My sister stepped up on this one. “He’s ninety two. Let him enjoy something.”

She’s right. Water is better than Coke, but he’ll probably drink more this way which is good.

I texted LaTonya. “I think we need to consider his life is full of what he can’t do.”

And so we’re all agreed. Let him drink Coke!

Please Don’t Embarrass Us

As a true fan Helaine viscerally understands no lead is insurmountable. As a Philadelphian she anticipates the worst. And then came this season. The Eagles did nearly everything right. We’re not used to this. Early on they won against the Giants on an improbable 61 yard field goal kicked by a sub who’d never played as a pro before. Their quarterback, Carson Wentz, became a potential league MVP. Last year’s disappointment, Nelson Agholor, became this year’s find. They won consistently.

Veterans Stadium, Philadelphia, pa.
I remember my first Philadelphia Eagles game. My friend Marlene invited me. Her dad, Frank, had a handful of season tickets. Back then, in 1976, a season cost less than a single game today!

It was fall, but it felt like summer with a bright blue sky. The seats were in Section 614 at Veterans Stadium, high on the shady side near the 30 yard line. We walked out of the concourse and into the stands as a field sized American flag was being unfurled. Ten seconds in and I was hooked on the experience.

I ended up buying a pair of tickets from Frank for the remainder of that season and a few afterwards until I left Philly.

My first year the Eagles went 4-10 with me sitting in the stands in December, freezing. I always still stayed until the final gun.

I was a season ticket holder first, then a fan. It was the experience that got me hooked. Caring about the team came second.

And then I met and married Helaine. Her father was a rabid sportsfan. Only child Helaine had little choice. It was she who came into our relationship with a subscription to Sports Illustrated! She’s the most knowledgeable sports fan I know.

Nearly every Sunday for the last 35 years she and I have watched the Eagles… maybe anguished with the Eagles is a better way to put it. As a true fan Helaine viscerally understands no lead is insurmountable. As a Philadelphian she anticipates the worst.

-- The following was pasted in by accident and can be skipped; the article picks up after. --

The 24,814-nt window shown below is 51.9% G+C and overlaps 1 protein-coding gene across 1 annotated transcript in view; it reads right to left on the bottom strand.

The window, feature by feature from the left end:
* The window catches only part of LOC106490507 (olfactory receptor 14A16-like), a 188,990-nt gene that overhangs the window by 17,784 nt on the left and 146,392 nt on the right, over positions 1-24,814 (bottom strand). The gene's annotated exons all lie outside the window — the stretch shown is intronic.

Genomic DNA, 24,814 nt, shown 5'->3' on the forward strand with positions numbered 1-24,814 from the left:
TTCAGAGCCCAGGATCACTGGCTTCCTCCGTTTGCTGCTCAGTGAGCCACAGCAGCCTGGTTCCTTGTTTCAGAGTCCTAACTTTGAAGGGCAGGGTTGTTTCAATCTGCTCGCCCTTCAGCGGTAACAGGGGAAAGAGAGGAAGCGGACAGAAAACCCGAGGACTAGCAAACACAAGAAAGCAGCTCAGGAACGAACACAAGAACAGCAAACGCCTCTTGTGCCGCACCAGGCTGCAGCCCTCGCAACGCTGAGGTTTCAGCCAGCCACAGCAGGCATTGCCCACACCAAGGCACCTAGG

And then came this season. The Eagles did nearly everything right. We’re not used to this.

Early on they won against the Giants on an improbable 61 yard field goal kicked by a sub who’d never played as a pro before. Their quarterback, Carson Wentz, became a potential league MVP. Last year’s disappointment, Nelson Agholor, became this year’s find. They won consistently.

And then, in a most Philadelphia way, Carson Wentz went down. The star was gone for the season. Hope was lost.

Except it wasn’t. The new QB, Nick Foles, started rough but finished strong. The Eagles totally dominated Minnesota in the NFC Championship game. And they’re doing it without real stars. It’s a team of role players with a very smart coach.

So, today is the day. It’s Super Bowl Sunday and the Eagles are in it with a decent chance to win. In true Philly fashion, Helaine says, “I just don’t want them to embarrass themselves.”

Stef is coming by with some friends. Helaine has cooked/baked enough for a small army. We are hoping for a win or at least they don’t embarrass themselves.

The Fruit Trees Will Be Heavily Supervised

I’m on a mission. It’s about my fruit trees. They haven’t produced much fruit. This year I’ll change that… maybe, hopefully.

My concern centers around my potted orange and grapefruit trees and a ground planted plum tree. Of the three, only the plum has produced fruit, four very tasty plums last year and one the year before.

The orange and grapefruit trees have both set fruit, but none has grown bigger than a golf ball. My opinion, the growth has been too spread out. In the end it was more than the trunk could feed.